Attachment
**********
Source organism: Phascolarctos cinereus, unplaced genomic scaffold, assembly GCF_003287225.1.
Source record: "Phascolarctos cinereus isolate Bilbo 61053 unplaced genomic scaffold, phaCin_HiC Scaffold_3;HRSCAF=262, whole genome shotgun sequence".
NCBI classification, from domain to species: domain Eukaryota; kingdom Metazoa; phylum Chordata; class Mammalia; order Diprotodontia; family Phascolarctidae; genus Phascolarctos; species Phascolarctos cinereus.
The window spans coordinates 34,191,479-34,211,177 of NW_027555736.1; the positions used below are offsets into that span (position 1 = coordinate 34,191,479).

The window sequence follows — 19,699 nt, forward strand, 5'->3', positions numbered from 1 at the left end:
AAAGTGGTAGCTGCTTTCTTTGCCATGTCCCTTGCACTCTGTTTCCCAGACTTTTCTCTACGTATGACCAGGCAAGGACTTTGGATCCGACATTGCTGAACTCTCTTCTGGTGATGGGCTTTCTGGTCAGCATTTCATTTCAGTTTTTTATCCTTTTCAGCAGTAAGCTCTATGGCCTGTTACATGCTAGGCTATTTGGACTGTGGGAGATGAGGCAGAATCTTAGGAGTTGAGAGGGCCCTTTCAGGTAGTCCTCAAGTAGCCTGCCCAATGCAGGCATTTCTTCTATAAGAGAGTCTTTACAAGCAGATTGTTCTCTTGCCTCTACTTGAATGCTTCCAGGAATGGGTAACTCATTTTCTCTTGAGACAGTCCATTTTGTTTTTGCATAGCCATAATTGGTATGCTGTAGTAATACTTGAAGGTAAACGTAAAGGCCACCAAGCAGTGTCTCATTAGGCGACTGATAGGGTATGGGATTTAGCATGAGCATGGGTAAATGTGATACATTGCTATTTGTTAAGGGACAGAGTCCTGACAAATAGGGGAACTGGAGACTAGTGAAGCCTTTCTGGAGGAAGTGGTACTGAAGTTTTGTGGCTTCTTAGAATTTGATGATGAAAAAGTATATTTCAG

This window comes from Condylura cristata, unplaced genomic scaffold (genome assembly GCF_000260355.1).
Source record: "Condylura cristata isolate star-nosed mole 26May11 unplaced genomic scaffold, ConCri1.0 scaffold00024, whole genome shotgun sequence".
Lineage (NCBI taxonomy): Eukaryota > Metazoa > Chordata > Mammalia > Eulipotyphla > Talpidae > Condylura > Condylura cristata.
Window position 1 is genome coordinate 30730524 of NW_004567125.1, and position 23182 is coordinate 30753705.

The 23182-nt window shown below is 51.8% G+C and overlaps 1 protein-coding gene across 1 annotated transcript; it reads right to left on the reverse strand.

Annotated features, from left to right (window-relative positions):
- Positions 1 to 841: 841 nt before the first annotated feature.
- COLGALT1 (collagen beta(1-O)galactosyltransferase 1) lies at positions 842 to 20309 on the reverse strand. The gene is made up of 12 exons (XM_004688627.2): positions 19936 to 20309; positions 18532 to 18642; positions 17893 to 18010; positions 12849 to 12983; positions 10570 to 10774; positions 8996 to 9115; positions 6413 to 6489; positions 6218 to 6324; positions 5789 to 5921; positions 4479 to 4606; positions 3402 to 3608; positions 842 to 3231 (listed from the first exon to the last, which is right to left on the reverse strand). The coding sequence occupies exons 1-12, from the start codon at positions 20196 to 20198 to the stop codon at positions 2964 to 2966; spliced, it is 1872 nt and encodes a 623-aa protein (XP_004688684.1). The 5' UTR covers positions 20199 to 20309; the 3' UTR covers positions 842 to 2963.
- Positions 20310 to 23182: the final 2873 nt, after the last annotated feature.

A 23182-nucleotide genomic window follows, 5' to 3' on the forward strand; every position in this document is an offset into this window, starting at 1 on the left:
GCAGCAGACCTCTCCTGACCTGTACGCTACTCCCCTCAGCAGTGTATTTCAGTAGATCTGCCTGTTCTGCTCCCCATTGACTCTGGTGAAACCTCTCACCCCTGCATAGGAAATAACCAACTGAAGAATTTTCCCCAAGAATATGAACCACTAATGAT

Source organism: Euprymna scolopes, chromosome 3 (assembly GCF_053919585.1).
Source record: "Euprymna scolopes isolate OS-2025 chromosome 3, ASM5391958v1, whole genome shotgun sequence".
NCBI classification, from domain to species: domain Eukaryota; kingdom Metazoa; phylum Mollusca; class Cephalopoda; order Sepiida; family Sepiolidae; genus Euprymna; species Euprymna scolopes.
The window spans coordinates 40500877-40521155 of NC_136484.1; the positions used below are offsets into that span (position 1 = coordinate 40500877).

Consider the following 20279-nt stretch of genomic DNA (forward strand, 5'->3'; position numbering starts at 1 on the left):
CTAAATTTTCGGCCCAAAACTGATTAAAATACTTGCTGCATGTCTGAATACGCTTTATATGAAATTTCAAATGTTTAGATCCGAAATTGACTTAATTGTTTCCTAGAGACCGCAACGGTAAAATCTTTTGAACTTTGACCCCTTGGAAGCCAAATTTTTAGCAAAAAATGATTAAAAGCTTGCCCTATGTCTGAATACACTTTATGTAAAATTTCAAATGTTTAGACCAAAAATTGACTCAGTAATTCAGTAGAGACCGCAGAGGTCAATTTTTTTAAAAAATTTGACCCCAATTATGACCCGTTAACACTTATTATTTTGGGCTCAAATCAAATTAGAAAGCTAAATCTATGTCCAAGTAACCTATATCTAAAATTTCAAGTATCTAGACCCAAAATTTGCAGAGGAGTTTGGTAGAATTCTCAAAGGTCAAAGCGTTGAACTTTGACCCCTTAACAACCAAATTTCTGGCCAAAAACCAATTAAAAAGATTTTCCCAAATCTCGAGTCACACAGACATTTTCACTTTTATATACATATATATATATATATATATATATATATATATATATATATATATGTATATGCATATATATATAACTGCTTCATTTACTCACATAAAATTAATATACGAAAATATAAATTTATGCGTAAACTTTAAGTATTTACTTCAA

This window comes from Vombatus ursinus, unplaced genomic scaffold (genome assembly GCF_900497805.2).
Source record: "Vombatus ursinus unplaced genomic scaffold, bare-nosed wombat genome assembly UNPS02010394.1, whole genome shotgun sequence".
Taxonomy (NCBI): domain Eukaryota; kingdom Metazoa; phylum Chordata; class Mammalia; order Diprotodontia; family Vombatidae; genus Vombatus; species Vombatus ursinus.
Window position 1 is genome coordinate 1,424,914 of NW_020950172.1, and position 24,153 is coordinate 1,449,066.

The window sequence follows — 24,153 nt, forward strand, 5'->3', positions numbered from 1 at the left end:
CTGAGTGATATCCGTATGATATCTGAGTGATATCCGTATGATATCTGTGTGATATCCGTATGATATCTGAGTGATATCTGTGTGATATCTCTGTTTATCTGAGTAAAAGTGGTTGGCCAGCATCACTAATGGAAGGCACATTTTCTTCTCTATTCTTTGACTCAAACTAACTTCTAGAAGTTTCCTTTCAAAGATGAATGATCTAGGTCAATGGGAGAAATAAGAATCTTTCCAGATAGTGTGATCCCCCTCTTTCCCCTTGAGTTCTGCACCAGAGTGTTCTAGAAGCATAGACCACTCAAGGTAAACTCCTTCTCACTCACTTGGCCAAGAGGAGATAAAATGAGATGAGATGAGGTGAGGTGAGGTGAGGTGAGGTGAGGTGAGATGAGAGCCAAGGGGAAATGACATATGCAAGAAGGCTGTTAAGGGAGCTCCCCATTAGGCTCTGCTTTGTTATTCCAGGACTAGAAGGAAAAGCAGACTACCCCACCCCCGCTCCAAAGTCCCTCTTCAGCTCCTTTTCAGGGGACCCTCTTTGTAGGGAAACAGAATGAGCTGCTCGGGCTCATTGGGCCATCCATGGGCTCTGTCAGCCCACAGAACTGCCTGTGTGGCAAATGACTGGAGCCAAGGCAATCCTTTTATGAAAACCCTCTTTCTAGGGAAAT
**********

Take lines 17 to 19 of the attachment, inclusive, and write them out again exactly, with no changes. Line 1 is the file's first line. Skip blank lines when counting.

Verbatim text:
GCAGCAGACCTCTCCTGACCTGTACGCTACTCCCCTCAGCAGTGTATTTCAGTAGATCTGCCTGTTCTGCTCCCCATTGACTCTGGTGAAACCTCTCACCCCTGCATAGGAAATAACCAACTGAAGAATTTTCCCCAAGAATATGAACCACTAATGAT

Source organism: Euprymna scolopes, chromosome 3 (assembly GCF_053919585.1).
Source record: "Euprymna scolopes isolate OS-2025 chromosome 3, ASM5391958v1, whole genome shotgun sequence".